This post has been building for a day or two. I write a little, leave it in drafts, change the title, rewrite parts, find le mot juste, a few coherent thoughts, or Suck-like links to emphasize or subvert meanings. When I think it’s worth reading, I’ll hit Publish. Thinking and writing at any depth is simply impossible in the social media engines.

Everybody Wants to Rule Monday Music

Super-Science Fiction v2n4 (June 1958)

In which I read old SF mags with interesting covers and writers I recognize:

via Vintage Geek Culture

  • Cover, by Kelly Freas: No story is related to the redhead full of gears and circuits, which is a damn shame. ★★★★☆
  • Hostile Life Form, by Daniel L. Galouye (aka Daniel F. Galouye): Vicious native animals kill a colony, so why not adopt the cute animals that attack the hostile ones? Oh, because nothing’s that easy. Saw the ending coming a mile away but it’s a good one. ★★★★☆
  • Little America on the Moon, by Arthur J. Burks: Awful. Implausibly bad Lunar colony, tedious and sexist 1950s psychology, Manifest Destiny in space, avoid. ★☆☆☆☆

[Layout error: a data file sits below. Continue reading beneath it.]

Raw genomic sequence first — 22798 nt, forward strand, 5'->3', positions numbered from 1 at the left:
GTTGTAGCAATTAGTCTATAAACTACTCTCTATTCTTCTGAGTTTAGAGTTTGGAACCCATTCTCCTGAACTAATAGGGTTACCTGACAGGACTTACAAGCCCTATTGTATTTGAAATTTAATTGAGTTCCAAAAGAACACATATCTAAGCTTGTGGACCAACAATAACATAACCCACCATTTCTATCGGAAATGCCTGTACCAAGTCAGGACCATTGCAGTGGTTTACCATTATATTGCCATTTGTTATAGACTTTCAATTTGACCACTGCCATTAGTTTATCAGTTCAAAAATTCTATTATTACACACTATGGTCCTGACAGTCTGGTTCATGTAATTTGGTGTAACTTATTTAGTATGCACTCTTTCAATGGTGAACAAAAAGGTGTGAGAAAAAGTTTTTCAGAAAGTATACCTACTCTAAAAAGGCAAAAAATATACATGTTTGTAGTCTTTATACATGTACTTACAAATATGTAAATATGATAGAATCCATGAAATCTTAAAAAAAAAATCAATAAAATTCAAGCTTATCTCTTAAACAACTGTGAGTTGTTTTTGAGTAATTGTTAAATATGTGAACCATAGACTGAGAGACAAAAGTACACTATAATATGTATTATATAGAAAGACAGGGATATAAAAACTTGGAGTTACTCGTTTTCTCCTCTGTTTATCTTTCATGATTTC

• Slaves of the Tree, by Eric Rodman (aka Robert Silverberg): 1950s genetics aside (with a handwavy explanation), an excellent story until two train-wreck writing failures. The under-explained but creepy Terran “Colonial Force” and their Darwinian expansion plan is wonderful for backstory. I had a consistent explanation for the protagonist Rayner’s behavior, but also suspected there was no way a story written in the 1950s would even hint at a gay man as a character. Well, spoiler time. First, mouseover for spoiler. So what were readers of the ’50s supposed to think about him? Second, psychic forces, ugh. John Campbell was a lunatic and a troll. There’s pheromonal or other mechanisms that could be used, not this nonsense word denoting nothing real. I’m so close to loving this story, but a sane editor needed to beat the stupid out of it. ★★★☆☆